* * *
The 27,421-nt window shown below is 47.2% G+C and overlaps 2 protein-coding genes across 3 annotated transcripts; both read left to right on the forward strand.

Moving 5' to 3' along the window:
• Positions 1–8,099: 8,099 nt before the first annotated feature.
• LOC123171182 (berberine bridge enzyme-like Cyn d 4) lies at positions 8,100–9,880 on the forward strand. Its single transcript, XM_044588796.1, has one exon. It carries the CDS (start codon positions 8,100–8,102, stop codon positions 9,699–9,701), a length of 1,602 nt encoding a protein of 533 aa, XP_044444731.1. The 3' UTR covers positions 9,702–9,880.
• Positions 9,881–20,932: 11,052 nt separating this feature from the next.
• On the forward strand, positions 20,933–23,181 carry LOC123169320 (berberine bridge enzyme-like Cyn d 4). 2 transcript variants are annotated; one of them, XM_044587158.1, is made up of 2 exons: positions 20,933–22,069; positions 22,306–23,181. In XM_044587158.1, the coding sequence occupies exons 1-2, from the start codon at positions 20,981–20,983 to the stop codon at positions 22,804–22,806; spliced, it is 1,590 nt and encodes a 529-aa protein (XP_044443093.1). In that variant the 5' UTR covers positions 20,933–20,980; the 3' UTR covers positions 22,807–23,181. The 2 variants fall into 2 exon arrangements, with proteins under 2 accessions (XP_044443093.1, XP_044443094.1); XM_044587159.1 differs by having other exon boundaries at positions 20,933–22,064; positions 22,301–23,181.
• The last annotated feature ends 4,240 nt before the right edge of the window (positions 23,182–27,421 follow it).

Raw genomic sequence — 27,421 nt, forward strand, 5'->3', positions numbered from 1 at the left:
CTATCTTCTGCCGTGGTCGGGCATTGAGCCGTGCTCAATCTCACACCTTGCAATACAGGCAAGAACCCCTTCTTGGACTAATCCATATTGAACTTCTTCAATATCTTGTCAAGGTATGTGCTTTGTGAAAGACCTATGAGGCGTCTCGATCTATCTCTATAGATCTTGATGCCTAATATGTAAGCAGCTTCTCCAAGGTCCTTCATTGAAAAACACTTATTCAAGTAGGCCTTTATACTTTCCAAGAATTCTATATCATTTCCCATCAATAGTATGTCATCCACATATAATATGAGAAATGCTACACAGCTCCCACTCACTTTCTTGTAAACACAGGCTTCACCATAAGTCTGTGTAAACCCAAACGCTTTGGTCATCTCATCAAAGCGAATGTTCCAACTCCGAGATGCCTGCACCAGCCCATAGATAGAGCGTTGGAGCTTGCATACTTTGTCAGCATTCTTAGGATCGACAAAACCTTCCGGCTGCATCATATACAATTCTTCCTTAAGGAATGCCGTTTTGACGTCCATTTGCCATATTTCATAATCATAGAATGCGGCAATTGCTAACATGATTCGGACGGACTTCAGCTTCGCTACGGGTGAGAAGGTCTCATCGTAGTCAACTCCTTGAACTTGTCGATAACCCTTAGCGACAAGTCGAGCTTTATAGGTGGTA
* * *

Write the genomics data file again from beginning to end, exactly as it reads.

The 27,421-nt window shown below is 47.2% G+C and overlaps 2 protein-coding genes across 3 annotated transcripts; both read left to right on the forward strand.

Moving 5' to 3' along the window:
• Positions 1–8,099: 8,099 nt before the first annotated feature.
• LOC123171182 (berberine bridge enzyme-like Cyn d 4) lies at positions 8,100–9,880 on the forward strand. Its single transcript, XM_044588796.1, has one exon. It carries the CDS (start codon positions 8,100–8,102, stop codon positions 9,699–9,701), a length of 1,602 nt encoding a protein of 533 aa, XP_044444731.1. The 3' UTR covers positions 9,702–9,880.
• Positions 9,881–20,932: 11,052 nt separating this feature from the next.
• On the forward strand, positions 20,933–23,181 carry LOC123169320 (berberine bridge enzyme-like Cyn d 4). 2 transcript variants are annotated; one of them, XM_044587158.1, is made up of 2 exons: positions 20,933–22,069; positions 22,306–23,181. In XM_044587158.1, the coding sequence occupies exons 1-2, from the start codon at positions 20,981–20,983 to the stop codon at positions 22,804–22,806; spliced, it is 1,590 nt and encodes a 529-aa protein (XP_044443093.1). In that variant the 5' UTR covers positions 20,933–20,980; the 3' UTR covers positions 22,807–23,181. The 2 variants fall into 2 exon arrangements, with proteins under 2 accessions (XP_044443093.1, XP_044443094.1); XM_044587159.1 differs by having other exon boundaries at positions 20,933–22,064; positions 22,301–23,181.
• The last annotated feature ends 4,240 nt before the right edge of the window (positions 23,182–27,421 follow it).

Raw genomic sequence — 27,421 nt, forward strand, 5'->3', positions numbered from 1 at the left:
CTATCTTCTGCCGTGGTCGGGCATTGAGCCGTGCTCAATCTCACACCTTGCAATACAGGCAAGAACCCCTTCTTGGACTAATCCATATTGAACTTCTTCAATATCTTGTCAAGGTATGTGCTTTGTGAAAGACCTATGAGGCGTCTCGATCTATCTCTATAGATCTTGATGCCTAATATGTAAGCAGCTTCTCCAAGGTCCTTCATTGAAAAACACTTATTCAAGTAGGCCTTTATACTTTCCAAGAATTCTATATCATTTCCCATCAATAGTATGTCATCCACATATAATATGAGAAATGCTACACAGCTCCCACTCACTTTCTTGTAAACACAGGCTTCACCATAAGTCTGTGTAAACCCAAACGCTTTGGTCATCTCATCAAAGCGAATGTTCCAACTCCGAGATGCCTGCACCAGCCCATAGATAGAGCGTTGGAGCTTGCATACTTTGTCAGCATTCTTAGGATCGACAAAACCTTCCGGCTGCATCATATACAATTCTTCCTTAAGGAATGCCGTTTTGACGTCCATTTGCCATATTTCATAATCATAGAATGCGGCAATTGCTAACATGATTCGGACGGACTTCAGCTTCGCTACGGGTGAGAAGGTCTCATCGTAGTCAACTCCTTGAACTTGTCGATAACCCTTAGCGACAAGTCGAGCTTTATAGGTGGTA